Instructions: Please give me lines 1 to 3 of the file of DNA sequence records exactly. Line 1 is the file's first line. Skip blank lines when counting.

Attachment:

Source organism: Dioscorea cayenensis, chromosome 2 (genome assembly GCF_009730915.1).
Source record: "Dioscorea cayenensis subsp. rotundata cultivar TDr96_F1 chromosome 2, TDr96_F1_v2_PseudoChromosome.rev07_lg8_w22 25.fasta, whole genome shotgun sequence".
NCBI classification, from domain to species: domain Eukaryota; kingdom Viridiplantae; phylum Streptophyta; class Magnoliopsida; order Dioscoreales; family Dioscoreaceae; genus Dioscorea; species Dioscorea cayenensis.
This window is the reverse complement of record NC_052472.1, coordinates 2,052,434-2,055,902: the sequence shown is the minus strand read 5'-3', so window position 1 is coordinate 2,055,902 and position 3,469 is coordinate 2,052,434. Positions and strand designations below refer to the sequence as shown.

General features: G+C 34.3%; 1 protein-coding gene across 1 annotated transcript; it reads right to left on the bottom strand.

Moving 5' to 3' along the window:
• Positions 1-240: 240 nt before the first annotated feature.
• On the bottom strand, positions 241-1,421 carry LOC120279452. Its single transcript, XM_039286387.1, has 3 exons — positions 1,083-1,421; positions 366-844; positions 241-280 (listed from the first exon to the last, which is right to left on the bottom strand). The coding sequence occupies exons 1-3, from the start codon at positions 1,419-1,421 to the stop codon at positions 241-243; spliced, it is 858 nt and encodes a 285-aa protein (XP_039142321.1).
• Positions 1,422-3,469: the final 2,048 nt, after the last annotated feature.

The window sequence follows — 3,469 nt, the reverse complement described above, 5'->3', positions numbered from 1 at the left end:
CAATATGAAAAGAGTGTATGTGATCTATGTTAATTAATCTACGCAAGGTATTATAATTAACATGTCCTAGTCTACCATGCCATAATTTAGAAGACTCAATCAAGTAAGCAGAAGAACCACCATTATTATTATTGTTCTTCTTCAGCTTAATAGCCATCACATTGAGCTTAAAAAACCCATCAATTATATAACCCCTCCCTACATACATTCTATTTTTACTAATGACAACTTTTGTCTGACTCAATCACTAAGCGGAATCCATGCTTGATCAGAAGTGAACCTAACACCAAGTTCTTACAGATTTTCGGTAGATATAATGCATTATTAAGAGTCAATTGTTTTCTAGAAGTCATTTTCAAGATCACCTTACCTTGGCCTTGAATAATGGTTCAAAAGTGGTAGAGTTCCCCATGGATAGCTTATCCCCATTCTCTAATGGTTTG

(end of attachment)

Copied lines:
Source organism: Dioscorea cayenensis, chromosome 2 (genome assembly GCF_009730915.1).
Source record: "Dioscorea cayenensis subsp. rotundata cultivar TDr96_F1 chromosome 2, TDr96_F1_v2_PseudoChromosome.rev07_lg8_w22 25.fasta, whole genome shotgun sequence".
NCBI classification, from domain to species: domain Eukaryota; kingdom Viridiplantae; phylum Streptophyta; class Magnoliopsida; order Dioscoreales; family Dioscoreaceae; genus Dioscorea; species Dioscorea cayenensis.